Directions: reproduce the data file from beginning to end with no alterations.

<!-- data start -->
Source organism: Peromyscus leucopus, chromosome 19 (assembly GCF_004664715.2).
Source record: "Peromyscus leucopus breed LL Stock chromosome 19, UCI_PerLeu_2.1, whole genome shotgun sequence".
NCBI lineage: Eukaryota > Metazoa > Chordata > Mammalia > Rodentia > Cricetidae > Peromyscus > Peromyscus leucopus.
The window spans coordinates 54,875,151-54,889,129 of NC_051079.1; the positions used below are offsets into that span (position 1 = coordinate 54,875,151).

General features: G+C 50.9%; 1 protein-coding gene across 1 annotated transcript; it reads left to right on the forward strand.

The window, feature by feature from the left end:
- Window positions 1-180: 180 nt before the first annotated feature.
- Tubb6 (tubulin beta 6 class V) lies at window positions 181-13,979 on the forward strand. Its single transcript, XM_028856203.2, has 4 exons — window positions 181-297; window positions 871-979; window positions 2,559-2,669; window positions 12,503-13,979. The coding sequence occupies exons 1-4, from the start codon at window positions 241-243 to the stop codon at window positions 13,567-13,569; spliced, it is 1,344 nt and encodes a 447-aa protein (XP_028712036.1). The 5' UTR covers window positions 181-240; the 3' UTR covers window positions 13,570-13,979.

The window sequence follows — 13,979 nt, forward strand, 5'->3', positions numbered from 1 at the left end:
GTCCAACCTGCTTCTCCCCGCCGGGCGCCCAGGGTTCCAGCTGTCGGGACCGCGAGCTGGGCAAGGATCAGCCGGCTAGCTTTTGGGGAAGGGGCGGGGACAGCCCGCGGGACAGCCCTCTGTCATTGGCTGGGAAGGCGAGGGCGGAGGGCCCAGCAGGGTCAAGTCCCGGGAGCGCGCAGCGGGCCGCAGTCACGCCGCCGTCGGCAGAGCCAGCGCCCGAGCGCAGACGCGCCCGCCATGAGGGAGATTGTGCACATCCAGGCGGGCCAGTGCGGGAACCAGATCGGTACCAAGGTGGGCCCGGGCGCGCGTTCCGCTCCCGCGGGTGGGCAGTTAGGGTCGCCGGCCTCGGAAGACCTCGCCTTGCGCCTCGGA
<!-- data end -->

Source organism: Peromyscus leucopus, chromosome 19 (assembly GCF_004664715.2).
Source record: "Peromyscus leucopus breed LL Stock chromosome 19, UCI_PerLeu_2.1, whole genome shotgun sequence".
NCBI lineage: Eukaryota > Metazoa > Chordata > Mammalia > Rodentia > Cricetidae > Peromyscus > Peromyscus leucopus.
The window spans coordinates 54,875,151-54,889,129 of NC_051079.1; the positions used below are offsets into that span (position 1 = coordinate 54,875,151).

General features: G+C 50.9%; 1 protein-coding gene across 1 annotated transcript; it reads left to right on the forward strand.

The window, feature by feature from the left end:
- Window positions 1-180: 180 nt before the first annotated feature.
- Tubb6 (tubulin beta 6 class V) lies at window positions 181-13,979 on the forward strand. Its single transcript, XM_028856203.2, has 4 exons — window positions 181-297; window positions 871-979; window positions 2,559-2,669; window positions 12,503-13,979. The coding sequence occupies exons 1-4, from the start codon at window positions 241-243 to the stop codon at window positions 13,567-13,569; spliced, it is 1,344 nt and encodes a 447-aa protein (XP_028712036.1). The 5' UTR covers window positions 181-240; the 3' UTR covers window positions 13,570-13,979.

The window sequence follows — 13,979 nt, forward strand, 5'->3', positions numbered from 1 at the left end:
GTCCAACCTGCTTCTCCCCGCCGGGCGCCCAGGGTTCCAGCTGTCGGGACCGCGAGCTGGGCAAGGATCAGCCGGCTAGCTTTTGGGGAAGGGGCGGGGACAGCCCGCGGGACAGCCCTCTGTCATTGGCTGGGAAGGCGAGGGCGGAGGGCCCAGCAGGGTCAAGTCCCGGGAGCGCGCAGCGGGCCGCAGTCACGCCGCCGTCGGCAGAGCCAGCGCCCGAGCGCAGACGCGCCCGCCATGAGGGAGATTGTGCACATCCAGGCGGGCCAGTGCGGGAACCAGATCGGTACCAAGGTGGGCCCGGGCGCGCGTTCCGCTCCCGCGGGTGGGCAGTTAGGGTCGCCGGCCTCGGAAGACCTCGCCTTGCGCCTCGGA